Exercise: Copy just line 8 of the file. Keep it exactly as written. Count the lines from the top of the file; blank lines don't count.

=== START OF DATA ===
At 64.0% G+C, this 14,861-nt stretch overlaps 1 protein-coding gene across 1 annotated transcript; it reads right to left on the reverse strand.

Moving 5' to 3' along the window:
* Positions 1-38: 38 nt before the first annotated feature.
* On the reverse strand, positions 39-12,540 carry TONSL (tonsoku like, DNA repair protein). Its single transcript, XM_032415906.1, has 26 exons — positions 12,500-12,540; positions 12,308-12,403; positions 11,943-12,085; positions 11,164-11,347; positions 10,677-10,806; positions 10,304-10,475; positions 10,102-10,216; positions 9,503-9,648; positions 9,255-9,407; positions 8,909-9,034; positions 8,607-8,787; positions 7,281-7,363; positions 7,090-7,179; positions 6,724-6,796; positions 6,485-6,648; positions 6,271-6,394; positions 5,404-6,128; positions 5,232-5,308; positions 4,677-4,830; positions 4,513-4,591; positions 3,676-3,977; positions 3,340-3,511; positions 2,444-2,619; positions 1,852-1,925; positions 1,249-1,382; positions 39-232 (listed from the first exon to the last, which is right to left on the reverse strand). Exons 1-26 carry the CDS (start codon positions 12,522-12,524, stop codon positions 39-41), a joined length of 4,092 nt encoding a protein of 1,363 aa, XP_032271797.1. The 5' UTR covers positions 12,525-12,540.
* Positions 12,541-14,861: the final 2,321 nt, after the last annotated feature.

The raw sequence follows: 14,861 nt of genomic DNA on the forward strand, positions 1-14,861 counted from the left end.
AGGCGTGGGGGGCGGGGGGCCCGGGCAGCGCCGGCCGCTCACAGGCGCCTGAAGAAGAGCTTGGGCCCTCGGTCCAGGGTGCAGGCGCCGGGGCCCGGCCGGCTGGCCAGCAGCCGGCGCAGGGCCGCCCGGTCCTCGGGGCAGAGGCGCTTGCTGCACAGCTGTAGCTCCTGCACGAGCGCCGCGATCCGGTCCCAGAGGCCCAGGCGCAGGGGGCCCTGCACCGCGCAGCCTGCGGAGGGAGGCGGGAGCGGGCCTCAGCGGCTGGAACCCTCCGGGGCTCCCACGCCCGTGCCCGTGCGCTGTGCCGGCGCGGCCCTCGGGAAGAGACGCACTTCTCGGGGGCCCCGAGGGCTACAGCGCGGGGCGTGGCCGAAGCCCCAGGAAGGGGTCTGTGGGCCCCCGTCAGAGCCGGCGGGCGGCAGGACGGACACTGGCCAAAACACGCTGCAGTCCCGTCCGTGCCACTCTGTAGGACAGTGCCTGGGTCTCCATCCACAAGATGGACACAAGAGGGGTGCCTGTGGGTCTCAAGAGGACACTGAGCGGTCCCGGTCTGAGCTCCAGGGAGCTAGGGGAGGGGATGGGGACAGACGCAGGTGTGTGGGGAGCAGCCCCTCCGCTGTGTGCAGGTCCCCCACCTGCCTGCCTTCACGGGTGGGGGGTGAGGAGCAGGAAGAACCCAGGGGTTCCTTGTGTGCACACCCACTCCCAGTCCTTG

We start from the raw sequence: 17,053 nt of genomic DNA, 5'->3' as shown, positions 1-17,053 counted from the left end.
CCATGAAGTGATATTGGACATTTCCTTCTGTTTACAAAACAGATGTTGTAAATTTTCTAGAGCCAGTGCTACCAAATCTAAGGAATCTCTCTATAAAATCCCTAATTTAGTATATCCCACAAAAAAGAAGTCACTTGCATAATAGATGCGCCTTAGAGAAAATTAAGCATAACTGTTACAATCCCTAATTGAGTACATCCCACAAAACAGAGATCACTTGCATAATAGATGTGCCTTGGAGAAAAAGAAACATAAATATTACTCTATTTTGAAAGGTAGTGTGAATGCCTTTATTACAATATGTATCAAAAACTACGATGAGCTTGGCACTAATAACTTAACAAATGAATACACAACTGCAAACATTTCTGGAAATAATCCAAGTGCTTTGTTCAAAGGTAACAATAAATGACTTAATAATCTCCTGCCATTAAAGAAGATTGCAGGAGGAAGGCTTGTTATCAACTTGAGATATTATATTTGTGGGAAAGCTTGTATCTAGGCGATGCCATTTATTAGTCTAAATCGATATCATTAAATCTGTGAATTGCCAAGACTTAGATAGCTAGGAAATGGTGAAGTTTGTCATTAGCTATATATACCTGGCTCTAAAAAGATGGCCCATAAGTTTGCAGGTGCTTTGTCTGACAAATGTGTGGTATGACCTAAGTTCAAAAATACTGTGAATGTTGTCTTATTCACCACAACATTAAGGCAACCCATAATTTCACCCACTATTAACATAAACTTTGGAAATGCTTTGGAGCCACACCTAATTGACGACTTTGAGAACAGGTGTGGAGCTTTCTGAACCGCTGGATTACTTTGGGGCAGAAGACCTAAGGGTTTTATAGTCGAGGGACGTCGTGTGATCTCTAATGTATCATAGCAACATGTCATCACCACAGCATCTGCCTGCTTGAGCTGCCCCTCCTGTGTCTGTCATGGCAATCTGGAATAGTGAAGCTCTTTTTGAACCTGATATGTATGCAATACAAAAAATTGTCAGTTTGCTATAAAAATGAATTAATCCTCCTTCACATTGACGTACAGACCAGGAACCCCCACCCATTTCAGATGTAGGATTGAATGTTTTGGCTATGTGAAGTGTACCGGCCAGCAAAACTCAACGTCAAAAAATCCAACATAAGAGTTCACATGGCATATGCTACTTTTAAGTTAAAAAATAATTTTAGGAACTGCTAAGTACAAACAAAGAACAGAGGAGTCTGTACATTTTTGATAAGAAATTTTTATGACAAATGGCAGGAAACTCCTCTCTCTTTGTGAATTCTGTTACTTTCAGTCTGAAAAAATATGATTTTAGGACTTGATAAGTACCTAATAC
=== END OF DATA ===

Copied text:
We start from the raw sequence: 17,053 nt of genomic DNA, 5'->3' as shown, positions 1-17,053 counted from the left end.